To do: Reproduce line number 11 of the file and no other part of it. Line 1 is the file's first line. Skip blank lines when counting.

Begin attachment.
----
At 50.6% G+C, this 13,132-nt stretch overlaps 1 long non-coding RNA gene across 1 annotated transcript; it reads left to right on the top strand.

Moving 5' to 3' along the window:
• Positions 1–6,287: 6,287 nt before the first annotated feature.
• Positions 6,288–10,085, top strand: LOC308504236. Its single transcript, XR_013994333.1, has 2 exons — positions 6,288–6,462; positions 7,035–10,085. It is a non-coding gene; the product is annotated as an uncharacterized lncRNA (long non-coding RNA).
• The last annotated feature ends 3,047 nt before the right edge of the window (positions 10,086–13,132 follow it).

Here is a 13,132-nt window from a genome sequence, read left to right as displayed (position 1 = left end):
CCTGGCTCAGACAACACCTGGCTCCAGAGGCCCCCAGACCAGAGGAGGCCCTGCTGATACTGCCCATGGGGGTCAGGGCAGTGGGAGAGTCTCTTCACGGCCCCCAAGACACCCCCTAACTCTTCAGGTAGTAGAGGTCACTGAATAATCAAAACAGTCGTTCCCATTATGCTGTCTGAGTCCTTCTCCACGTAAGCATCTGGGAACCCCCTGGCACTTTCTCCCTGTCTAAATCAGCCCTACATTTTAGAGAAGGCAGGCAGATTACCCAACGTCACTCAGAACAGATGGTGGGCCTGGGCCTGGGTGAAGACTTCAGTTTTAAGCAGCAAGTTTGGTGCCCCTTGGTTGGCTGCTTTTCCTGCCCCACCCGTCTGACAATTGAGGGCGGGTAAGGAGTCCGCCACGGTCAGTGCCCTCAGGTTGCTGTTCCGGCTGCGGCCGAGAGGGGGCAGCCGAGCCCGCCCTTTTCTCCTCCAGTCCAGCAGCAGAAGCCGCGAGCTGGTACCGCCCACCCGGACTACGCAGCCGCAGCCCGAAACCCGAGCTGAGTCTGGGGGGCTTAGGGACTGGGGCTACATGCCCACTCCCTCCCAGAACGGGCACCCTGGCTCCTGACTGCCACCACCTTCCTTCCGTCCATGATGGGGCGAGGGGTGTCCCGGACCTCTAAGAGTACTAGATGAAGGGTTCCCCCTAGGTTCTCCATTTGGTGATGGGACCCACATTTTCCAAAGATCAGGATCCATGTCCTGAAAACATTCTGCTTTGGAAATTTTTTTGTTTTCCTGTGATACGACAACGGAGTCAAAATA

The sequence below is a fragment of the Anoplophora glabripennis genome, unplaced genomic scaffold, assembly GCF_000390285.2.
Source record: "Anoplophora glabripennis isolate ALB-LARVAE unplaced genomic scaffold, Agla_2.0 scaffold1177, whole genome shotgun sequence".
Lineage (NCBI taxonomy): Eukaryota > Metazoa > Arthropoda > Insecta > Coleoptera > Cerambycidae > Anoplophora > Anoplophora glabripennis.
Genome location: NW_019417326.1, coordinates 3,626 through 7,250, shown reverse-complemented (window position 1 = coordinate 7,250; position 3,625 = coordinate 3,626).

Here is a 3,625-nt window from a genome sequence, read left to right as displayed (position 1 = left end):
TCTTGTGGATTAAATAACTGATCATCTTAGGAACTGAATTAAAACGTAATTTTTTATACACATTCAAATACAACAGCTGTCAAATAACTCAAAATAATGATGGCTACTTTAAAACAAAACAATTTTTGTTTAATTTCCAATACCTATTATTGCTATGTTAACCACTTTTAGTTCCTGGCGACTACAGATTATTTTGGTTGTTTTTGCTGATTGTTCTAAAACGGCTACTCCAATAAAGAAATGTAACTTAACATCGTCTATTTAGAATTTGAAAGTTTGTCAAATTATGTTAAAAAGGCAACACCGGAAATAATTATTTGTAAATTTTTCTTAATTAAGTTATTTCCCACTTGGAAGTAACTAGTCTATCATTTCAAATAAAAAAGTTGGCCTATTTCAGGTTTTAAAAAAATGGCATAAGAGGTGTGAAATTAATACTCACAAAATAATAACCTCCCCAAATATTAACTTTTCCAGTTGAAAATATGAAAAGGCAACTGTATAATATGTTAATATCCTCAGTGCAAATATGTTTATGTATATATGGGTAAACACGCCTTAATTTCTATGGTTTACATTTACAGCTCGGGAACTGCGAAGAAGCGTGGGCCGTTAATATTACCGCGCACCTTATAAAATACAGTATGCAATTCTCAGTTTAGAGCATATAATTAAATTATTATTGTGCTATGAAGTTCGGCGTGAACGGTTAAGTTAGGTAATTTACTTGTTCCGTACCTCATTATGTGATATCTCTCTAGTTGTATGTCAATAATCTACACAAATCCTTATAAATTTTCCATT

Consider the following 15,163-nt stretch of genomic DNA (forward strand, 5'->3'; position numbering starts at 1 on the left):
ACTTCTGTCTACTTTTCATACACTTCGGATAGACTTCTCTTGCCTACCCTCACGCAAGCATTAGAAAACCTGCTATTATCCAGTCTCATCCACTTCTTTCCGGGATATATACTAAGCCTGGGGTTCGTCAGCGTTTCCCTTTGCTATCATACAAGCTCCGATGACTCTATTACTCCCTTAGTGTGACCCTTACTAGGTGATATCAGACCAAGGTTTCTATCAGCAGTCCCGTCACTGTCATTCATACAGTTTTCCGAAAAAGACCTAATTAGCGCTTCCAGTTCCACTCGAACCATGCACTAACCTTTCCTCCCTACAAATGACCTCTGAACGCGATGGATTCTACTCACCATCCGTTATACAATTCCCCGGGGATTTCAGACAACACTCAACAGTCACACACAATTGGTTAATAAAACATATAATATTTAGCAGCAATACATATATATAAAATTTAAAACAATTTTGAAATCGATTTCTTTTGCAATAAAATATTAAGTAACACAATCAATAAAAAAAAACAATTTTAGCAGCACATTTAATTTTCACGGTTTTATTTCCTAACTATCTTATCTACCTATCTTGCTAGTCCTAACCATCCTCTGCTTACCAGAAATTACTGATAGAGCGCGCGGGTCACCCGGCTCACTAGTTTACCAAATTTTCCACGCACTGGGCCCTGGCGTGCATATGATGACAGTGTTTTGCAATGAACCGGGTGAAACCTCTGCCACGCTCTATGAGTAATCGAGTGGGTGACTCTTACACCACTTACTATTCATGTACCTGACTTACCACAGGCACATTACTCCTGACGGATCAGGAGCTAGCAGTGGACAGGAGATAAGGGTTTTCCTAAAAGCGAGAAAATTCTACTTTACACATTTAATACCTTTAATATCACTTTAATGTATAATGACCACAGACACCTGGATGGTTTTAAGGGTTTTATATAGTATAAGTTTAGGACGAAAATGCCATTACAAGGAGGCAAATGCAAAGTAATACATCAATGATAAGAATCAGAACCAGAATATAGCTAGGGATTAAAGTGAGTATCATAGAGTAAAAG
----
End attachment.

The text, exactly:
Genome location: NW_019417326.1, coordinates 3,626 through 7,250, shown reverse-complemented (window position 1 = coordinate 7,250; position 3,625 = coordinate 3,626).